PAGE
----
Given the title of the film, you’d think that there would be some sort of direct and obvious connection that Ja-Yoon is a witch. Even though it isn’t spelled out, the director makes sure to depict the realness of the sheer brutality and captures the palpable crunch of the action that comes with the use of supernatural abilities and effects. These supernatural abilities of the brain-altered did not look to be choppy or cheap, but hyperrealistic and fake reality. There have been other films that have tried to capture these effects and failed miserably. Failing what seemed to be an addictive plot all because the effects were lacking. If the editing and effects are not on an equal bar of excellence with the plot, the movie probably will be subpar.
The same thing goes for theme matching. If the plot is dark, vengeful, and involves various levels of anxiety and nerve-wracking tension, but the editing and lightning suggest sunshine and rainbows, you will have a very conflicting and likely unsuccessful film outcome. The pairing of dark and gray tones in every corner of the film is what will make the film shine and that is exactly what Park Hoon-Jung and Yeon Young-Sik accomplished. Most of the clothes of the lead and supporting actors illustrated dark tones, gray foggy skies, eerie buildings, deep-colored vehicles, and looming shadows; down to the pitch-black hair of the main leads. It was very crystal clear that the theme was to have a dim and eerie effect.
Sound effects and instrumental music also play a large role in holding the audience’s attention. It creates the ability to have the power to manipulate the emotions or feelings the audience will have towards specific scenes. Without fail, the instrumental music that was played had an eerie effect. Much like the sounds you would hear in traditional horror/thriller/mystery films.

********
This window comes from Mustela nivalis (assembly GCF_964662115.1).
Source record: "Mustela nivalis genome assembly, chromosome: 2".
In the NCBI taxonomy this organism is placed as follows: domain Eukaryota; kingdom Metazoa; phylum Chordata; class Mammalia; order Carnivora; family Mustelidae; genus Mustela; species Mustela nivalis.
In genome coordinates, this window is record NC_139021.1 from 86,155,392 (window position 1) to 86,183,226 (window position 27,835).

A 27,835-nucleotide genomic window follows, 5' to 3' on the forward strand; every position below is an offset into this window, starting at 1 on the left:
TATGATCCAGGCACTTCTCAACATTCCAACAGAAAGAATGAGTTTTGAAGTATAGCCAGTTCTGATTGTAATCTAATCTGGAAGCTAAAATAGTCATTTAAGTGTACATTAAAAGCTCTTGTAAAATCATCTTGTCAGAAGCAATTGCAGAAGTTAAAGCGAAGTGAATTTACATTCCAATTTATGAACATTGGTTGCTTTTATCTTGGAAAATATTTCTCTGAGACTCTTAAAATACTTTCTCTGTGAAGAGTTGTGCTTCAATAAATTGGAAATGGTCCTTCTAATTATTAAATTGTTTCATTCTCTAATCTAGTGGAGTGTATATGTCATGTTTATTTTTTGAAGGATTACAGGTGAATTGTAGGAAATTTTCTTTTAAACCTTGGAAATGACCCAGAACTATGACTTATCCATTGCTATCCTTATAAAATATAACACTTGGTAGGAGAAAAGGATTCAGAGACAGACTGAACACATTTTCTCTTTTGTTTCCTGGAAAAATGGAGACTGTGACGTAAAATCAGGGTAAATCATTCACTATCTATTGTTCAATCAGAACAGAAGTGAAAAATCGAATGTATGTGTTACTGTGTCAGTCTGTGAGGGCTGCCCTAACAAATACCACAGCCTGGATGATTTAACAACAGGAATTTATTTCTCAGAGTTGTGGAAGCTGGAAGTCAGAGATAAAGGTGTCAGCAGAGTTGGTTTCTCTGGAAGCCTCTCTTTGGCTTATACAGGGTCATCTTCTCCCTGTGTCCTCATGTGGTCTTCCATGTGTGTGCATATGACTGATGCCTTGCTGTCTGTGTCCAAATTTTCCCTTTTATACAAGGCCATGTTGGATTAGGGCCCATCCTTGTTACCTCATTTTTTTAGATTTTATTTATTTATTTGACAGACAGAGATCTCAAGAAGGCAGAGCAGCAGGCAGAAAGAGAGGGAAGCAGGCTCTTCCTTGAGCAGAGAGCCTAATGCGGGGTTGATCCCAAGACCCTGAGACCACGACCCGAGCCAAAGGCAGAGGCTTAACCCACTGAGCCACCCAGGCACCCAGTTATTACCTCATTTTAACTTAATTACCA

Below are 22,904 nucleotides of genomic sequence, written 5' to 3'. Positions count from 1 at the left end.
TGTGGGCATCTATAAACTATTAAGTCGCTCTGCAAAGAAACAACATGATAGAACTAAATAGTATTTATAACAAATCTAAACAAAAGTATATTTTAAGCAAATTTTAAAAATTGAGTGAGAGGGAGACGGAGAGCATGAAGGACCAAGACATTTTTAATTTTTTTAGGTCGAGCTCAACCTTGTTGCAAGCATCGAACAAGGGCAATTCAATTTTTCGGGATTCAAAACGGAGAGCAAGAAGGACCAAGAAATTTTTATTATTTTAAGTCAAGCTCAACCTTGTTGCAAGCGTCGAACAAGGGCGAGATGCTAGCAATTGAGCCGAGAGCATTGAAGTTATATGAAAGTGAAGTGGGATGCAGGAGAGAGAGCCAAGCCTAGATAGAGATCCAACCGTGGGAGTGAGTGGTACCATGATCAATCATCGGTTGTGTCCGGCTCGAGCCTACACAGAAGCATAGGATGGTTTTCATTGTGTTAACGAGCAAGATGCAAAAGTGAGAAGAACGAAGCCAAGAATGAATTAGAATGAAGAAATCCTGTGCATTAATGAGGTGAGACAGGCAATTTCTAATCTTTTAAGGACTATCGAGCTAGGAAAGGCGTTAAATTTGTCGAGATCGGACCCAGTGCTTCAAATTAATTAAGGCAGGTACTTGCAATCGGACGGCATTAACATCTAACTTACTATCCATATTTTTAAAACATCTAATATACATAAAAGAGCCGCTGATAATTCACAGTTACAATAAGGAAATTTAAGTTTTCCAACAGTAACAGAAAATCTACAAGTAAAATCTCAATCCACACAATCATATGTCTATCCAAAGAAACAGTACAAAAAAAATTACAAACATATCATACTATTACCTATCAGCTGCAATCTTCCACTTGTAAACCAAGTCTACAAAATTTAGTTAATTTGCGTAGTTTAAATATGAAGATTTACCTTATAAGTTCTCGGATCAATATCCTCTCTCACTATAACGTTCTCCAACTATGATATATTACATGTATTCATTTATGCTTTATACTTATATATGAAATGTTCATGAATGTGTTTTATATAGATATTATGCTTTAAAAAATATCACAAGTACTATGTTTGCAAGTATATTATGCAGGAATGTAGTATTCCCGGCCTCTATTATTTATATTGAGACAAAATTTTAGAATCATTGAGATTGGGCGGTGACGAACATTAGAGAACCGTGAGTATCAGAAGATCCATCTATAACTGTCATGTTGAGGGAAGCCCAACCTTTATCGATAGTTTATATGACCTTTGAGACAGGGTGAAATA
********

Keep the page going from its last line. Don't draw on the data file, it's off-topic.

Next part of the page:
Most would probably want to compare this film to the award-winning film Parasite, directed and produced by Bong Joon-ho and Han Jin-won, for more than one reason (being a Korean film, horror/mystery/thriller, the flip of the switch plot twists). But I dare to say these two films don’t have the same end goal. There are some similarities, like the dark-themed nature and the obvious content of the films, but the end game of each film is very different. While both seem to have similar imposter roles, in the end, Parasite’s “end game” was fueled by greed more than anything. Whereas in The Witch: The Subversive, it became blatantly obvious that Koo Ja-Yoon’s “end game” was survival.
As people say, time flies when you are having fun. The 2-hour film went by in a flash, and before you know it, the entire plot is revealed before you and leaves you confused or asking questions. Despite my distaste for the abundance of gore in the film, which is entirely my fault, the film was superb in its editing and effects; which in turn created the cliché phrase of “it had me at the edge of my seat”. With strategic placings of the red herrings in the film, you never knew what was going to happen. Chances are, if you thought you were catching on, think again.